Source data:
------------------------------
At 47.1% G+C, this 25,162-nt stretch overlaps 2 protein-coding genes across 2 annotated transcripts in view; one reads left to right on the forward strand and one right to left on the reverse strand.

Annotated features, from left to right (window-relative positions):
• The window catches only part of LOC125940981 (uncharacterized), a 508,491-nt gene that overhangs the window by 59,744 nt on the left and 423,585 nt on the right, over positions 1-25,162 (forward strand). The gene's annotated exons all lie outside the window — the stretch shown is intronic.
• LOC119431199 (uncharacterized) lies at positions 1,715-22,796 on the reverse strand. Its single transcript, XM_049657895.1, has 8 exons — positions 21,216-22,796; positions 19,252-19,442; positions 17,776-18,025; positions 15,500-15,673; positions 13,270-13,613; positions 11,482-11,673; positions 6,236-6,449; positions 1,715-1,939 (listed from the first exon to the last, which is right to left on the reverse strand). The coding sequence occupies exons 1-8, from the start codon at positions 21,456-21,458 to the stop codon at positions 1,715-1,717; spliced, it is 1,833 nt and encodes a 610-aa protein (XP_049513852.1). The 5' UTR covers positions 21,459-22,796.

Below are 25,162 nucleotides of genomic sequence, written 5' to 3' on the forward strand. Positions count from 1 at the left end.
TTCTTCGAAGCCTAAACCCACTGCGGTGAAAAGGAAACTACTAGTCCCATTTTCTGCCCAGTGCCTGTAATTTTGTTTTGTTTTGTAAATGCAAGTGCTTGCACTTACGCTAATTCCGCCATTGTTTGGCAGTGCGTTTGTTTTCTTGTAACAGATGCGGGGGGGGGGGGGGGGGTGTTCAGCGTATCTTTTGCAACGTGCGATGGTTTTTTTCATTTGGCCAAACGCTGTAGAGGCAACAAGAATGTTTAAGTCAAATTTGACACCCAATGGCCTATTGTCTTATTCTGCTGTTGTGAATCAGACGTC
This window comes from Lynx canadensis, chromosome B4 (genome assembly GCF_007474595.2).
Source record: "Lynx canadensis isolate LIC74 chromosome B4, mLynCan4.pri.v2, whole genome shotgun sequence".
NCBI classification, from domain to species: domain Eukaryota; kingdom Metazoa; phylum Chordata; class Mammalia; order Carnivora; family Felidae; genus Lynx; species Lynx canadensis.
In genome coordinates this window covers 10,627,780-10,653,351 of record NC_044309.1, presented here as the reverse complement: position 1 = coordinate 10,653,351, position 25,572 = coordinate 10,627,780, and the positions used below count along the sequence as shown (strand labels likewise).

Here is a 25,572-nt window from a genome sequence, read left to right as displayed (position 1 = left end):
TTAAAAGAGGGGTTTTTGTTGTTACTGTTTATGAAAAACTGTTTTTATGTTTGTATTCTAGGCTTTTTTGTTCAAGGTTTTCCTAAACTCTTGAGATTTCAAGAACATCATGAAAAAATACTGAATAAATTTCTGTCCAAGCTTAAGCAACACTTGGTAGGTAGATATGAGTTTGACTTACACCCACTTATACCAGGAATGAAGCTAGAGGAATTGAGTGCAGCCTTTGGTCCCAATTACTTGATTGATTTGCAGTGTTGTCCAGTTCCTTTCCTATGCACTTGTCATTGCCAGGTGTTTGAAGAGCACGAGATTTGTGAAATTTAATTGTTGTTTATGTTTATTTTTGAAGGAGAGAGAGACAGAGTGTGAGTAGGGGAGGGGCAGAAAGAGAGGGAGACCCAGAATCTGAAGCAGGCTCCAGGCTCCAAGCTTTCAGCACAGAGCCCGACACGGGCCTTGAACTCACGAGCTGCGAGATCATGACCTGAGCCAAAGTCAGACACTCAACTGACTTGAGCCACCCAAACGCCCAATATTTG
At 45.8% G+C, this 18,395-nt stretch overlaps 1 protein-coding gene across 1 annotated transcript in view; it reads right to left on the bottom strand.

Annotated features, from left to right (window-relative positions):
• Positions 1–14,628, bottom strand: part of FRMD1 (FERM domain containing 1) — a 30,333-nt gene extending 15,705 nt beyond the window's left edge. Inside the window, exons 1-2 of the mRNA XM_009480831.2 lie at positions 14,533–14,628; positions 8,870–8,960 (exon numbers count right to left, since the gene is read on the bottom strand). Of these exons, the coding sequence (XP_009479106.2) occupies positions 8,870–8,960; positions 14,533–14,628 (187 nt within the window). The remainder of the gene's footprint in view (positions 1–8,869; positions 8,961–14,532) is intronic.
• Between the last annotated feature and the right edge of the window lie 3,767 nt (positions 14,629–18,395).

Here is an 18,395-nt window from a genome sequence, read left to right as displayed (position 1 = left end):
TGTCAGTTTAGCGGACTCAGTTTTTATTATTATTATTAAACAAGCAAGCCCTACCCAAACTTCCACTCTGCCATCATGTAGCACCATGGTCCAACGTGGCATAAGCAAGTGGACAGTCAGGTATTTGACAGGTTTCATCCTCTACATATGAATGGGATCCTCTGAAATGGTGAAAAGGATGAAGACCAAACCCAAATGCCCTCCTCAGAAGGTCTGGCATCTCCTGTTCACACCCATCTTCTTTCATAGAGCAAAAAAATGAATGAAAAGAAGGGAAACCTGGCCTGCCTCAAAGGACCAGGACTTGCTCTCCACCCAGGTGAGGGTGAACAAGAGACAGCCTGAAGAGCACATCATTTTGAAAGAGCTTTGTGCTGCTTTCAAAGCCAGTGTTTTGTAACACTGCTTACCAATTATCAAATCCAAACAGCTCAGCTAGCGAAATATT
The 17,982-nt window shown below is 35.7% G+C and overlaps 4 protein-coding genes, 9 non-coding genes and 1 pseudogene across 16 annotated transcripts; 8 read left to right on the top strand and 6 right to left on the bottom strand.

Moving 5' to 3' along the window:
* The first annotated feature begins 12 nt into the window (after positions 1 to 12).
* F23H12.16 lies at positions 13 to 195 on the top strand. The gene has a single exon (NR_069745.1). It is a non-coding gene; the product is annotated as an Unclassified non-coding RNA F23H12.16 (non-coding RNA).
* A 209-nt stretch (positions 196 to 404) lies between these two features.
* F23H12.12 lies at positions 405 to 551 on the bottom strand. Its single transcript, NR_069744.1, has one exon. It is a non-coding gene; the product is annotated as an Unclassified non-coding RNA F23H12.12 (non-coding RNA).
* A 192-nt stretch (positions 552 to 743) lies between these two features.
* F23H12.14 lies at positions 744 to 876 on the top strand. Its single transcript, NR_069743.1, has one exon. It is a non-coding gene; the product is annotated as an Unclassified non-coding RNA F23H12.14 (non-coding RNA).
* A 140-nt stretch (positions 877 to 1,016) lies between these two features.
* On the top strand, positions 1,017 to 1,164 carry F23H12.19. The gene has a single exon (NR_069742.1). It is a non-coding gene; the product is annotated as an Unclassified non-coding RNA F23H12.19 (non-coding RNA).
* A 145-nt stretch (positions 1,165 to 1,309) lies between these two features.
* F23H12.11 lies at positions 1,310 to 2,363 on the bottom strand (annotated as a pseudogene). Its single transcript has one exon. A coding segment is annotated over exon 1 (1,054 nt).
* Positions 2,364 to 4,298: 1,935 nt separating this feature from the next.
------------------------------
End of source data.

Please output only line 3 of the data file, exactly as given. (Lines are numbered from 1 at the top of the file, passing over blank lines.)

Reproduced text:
• The window catches only part of LOC125940981 (uncharacterized), a 508,491-nt gene that overhangs the window by 59,744 nt on the left and 423,585 nt on the right, over positions 1-25,162 (forward strand). The gene's annotated exons all lie outside the window — the stretch shown is intronic.